Vicky Tischer remembers one of Europe’s finest writers for children and young adults.
Christine Nöstlinger’s books have inspired generations of young readers through her anti-authoritarian take on the adult world, her strong characters, and her ready confrontation of the social issues that are so important in young people’s lives, from discrimination to body-acceptance. Although her writing is rooted in realism (she never liked fantasy), there are elements of surrealism and much humour, providing the quirky nuance that is so typical of her work.
One of my earliest reading experiences is Die feuerrote Friederike, which was published in English as Fiery Frederica in 1975 (Grasshopper Books) but is now out of print. Nöstlinger also provided the illustrations. Friederike has unusually bright red hair and is teased by her school mates (‘her head is on fire’). However, she soon finds out that her red hair gives her the magic of flight. I still recall how Friederike ties her long hair around a laundry basket, into which her friend the postman climbs with his family, before she calls on her magic hair to fly them all to a more peaceful and tolerant world. Which seven-year-old wouldn’t like to have a friend like Friederike?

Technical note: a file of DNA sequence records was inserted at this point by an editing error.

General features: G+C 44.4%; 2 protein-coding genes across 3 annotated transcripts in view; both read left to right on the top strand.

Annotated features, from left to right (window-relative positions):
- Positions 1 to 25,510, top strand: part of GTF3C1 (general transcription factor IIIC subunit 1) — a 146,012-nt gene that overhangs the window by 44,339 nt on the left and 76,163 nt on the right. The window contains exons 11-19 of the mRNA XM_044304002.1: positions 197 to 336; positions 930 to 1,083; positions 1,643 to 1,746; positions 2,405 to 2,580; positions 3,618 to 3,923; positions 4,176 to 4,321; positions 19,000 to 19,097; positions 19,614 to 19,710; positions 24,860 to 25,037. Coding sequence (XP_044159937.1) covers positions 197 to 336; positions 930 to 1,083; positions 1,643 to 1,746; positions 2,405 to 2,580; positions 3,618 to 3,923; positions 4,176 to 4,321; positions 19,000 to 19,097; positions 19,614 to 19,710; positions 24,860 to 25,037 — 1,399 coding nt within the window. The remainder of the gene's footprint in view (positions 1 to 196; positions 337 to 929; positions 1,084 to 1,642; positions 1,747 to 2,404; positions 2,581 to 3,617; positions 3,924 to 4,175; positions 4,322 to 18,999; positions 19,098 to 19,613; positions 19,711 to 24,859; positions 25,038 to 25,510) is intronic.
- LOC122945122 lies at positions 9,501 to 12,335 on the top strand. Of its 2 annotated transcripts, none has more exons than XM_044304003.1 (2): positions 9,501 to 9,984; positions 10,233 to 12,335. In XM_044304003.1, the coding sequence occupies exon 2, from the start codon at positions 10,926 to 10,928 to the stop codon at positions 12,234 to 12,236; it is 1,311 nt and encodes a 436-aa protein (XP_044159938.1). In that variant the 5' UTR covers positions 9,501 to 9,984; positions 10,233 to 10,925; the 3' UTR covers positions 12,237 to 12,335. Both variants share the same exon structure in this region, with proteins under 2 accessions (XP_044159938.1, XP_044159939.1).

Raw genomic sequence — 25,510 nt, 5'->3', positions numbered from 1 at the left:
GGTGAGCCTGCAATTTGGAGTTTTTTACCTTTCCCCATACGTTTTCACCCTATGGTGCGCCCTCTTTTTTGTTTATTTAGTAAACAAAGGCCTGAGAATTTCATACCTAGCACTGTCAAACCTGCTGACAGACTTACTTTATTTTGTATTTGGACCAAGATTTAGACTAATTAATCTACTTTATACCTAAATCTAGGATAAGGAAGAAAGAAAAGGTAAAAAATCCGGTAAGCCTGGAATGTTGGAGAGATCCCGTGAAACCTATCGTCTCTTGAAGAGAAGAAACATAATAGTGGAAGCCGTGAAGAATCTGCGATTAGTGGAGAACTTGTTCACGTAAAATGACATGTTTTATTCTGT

In my teenage years, Luki Live (1978) made a lasting impression. Luki dedicates himself to an unconventional lifestyle and initially receives a lot of admiration, but soon realises that his closest friends are no longer able to relate to him. It was Luki’s voice and individuality that fascinated me – it is still a quality I look for now, but with the knowledge that we sometimes need to compromise as friends, too.
In an interview with the Süddeutsche Zeitung in 2016, Nöstlinger said that she was ‘just so sad’ about today’s world, when hope was vanishing amidst the move to the political right and there was so much hate between people. Hope had inspired her to write in the past, but she struggled to write for children today.
And yet Christine Nöstlinger’s stories are so relevant for today’s readers. helping children and young adults to be proud of who they are and to treasure their individuality, without the need of any association to a nation, race or gender. Friederike would still be a much-admired friend to many.
Some of Christine Nöstlinger’s most acclaimed books have been published in English:
Maikäfer Flieg! (Fly Away Home! Abelard-Schuman, Andersen Press and Vintage Classics, first published 1976), which is drawn from her childhood experiences of growing up during and after the Second World War.
In Konrad, das Kind aus der Konservenbüchse (The Factory Made Boy: Andersen Press, 2012), Nöstlinger breaks with convention when the perfect child is delivered, packed in a tin, to live with an anarchic, bohemian family.
Wir pfeifen auf den Gurkenkönig (The Cucumber King: Target, Bergh and Andersen Press, first published 1976) was awarded the German Youth Literature Prize and translated into English by Anthea Bell. It tells the story of the disruptive cucumber king and what happens when he emerges from a cellar, chased away by his own people, to join the life of a very normal family. Nöstlinger’s humour and satire is at its best here. An attractive new edition illustrated by Jutta Bauer was published in 2018 (Beltz).